Photography and Truth

Photographs lie

Jack as boy, with camera

My first inkling that photographs do not tell the truth came from a conversation with Mom. “Michael never really was like that,” she used to say about some of the old snapshots we would look at now and then. It wasn’t too often, because it was painful for her to remember. There was something almost tangible in those pictures. It was odd for me to look at the little boy who seemed to be on the verge of being my big brother.

Mom and Mike in living room, playing

The camera lied by teasing me with a memory that never really existed. I resolved this discontinuity in my inner Newtonian world by realizing that Mike was not in the world, as I know it. It always surprised me when he would have a physical reflex, like a kick in response to a thump on his knee. Some laws did apply to him, it seemed; an apple hitting his head would hurt him just as much as it would anyone else.

If there were other signs that Mike reacted to my world, they were imperceptible to my naked eye. I used my camera to try getting to know Mike. I’d venture into his sticky, gooey world briefly, look for appropriate moments and click the shutter. Then it was back to the darkroom to see what I captured.

The photo

I took a pivotal photograph on Mike’s 40th birthday. There didn’t seem to be anything special about it at the time. My family went to visit at the Developmental Center where he lived after Willowbrook was closed. As I recall, he was approaching me while eluding a staff person who was after him, probably with a washcloth. Birthdays were particularly gooey.

Portrait of Mike on 40th birthday

Mike’s eyes seemed to work independently of each other. One of his eyes always seemed to look somewhere else. I could never tell which eye he was using.

When I developed the film there was something that caused me to examine one frame very closely.In the darkroom, the projection of the negative by the enlarger, showed a tiny circle perfectly centered and trained directly on me. After printing the picture, and covering up the half of his face with the distracting eye, I saw that he was looking right at me. The picture said he was looking me in the eye.

Photographs can be made to tell a truth

autistic sibling half-face attentive eye

I took Mike’s portrait and cut it in half. It looked like he was hiding, or just emerging from behind a curtain. His look could have been one of brotherly condescension or just a greeting. When I held this image to a mirror, he was whole and I was stunned. Here, I had constructed the big brother I never had. It was appropriate that half his image only existed in the untouchable left-handed world behind the mirror. Image and virtual image merged in my brain to give evidence of my fantasy.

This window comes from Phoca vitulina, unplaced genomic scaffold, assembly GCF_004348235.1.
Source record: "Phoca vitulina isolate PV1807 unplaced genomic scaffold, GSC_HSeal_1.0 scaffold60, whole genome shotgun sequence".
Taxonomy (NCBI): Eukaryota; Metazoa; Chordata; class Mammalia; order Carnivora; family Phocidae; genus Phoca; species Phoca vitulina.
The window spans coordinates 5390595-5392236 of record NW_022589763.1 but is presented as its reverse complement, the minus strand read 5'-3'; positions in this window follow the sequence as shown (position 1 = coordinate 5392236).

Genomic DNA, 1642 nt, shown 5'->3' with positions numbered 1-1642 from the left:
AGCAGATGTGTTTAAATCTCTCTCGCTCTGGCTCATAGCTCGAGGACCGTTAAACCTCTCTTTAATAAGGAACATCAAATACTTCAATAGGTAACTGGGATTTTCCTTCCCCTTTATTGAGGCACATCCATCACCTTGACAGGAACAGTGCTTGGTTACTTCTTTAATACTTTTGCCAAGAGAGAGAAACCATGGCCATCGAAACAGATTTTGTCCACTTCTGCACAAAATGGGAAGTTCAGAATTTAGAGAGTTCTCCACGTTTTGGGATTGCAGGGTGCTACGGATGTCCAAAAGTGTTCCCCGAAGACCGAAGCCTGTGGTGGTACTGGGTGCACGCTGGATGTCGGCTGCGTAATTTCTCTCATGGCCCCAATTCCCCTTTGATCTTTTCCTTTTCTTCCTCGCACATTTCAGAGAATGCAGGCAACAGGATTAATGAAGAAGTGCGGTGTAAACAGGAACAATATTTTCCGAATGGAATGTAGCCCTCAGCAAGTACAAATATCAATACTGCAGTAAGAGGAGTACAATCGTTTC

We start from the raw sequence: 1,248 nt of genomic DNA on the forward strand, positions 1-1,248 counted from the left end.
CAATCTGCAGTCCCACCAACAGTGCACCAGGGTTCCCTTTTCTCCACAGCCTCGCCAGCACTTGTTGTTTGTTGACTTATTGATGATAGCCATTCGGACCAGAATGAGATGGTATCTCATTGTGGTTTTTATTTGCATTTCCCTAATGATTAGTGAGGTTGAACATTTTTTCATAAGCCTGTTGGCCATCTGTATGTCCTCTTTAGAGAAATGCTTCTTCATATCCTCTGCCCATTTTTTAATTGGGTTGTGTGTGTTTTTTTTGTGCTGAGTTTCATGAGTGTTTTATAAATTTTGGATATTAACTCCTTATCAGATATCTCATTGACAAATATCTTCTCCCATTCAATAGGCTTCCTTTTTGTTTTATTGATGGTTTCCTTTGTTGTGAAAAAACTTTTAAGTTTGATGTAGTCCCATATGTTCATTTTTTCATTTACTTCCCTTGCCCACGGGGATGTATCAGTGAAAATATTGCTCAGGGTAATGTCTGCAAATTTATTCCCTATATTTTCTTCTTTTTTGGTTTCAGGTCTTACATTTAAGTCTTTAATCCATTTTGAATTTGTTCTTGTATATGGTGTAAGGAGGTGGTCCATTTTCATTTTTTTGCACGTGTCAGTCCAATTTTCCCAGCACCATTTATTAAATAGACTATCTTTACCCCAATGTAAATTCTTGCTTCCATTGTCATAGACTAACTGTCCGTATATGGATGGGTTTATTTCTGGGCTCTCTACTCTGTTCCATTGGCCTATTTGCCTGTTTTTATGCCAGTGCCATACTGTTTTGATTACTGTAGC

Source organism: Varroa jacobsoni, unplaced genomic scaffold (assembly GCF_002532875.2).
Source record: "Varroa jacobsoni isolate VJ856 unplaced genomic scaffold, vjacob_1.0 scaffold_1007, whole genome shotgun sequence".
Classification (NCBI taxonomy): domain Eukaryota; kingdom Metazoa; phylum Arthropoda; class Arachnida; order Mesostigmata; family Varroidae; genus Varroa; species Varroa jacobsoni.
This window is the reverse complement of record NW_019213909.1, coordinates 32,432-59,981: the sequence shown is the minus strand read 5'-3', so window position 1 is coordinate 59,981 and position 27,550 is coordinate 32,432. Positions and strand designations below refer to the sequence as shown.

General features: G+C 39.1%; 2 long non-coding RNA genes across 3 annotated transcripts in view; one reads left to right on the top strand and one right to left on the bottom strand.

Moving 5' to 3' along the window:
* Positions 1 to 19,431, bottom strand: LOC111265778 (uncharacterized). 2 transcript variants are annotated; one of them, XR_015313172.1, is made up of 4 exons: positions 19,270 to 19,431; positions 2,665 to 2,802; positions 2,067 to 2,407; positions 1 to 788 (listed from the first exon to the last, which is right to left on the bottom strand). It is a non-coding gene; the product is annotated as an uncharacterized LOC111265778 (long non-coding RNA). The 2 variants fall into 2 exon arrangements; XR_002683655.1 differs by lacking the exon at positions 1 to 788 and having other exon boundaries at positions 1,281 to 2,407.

reconstructed picture of Mike

5 thoughts on “Photography and Truth

  1. Wow – I’ve just finished reading several of your blogs in a row. You are providing insight into a world I knew little about. When my husband was diagnosed with bipolar disorder I felt it was my responsibility to learn everything possible about his disease. I would love to have had the depth of information and resources you are providing families wanting to understand the complexities of autism.

    • Thank you so much, Sheri.
      I do hope it helps, particularly siblings. Families in the midst of dealing with autism have their hands full, with very little extra energy. So I hope reading the blog at least shows them another perspective.

      I appreciate your kind words.



  2. I live with someone with Autism(an adolescent), and i think your post is powerful, it makes me feel less isolated. Sometimes it is hard to tell, if they are with you or not. Thanks for taking the time to write and to post your experience, like a sibling. The photography is pretty thoughtful.

    • Thanks, Osiris. So happy to reach out. It is good to know that there are others like us dealing with the same thing. There is a Yahoo group that is a network of siblings, which is also a good place to find other people in similar situations.

      All the best,

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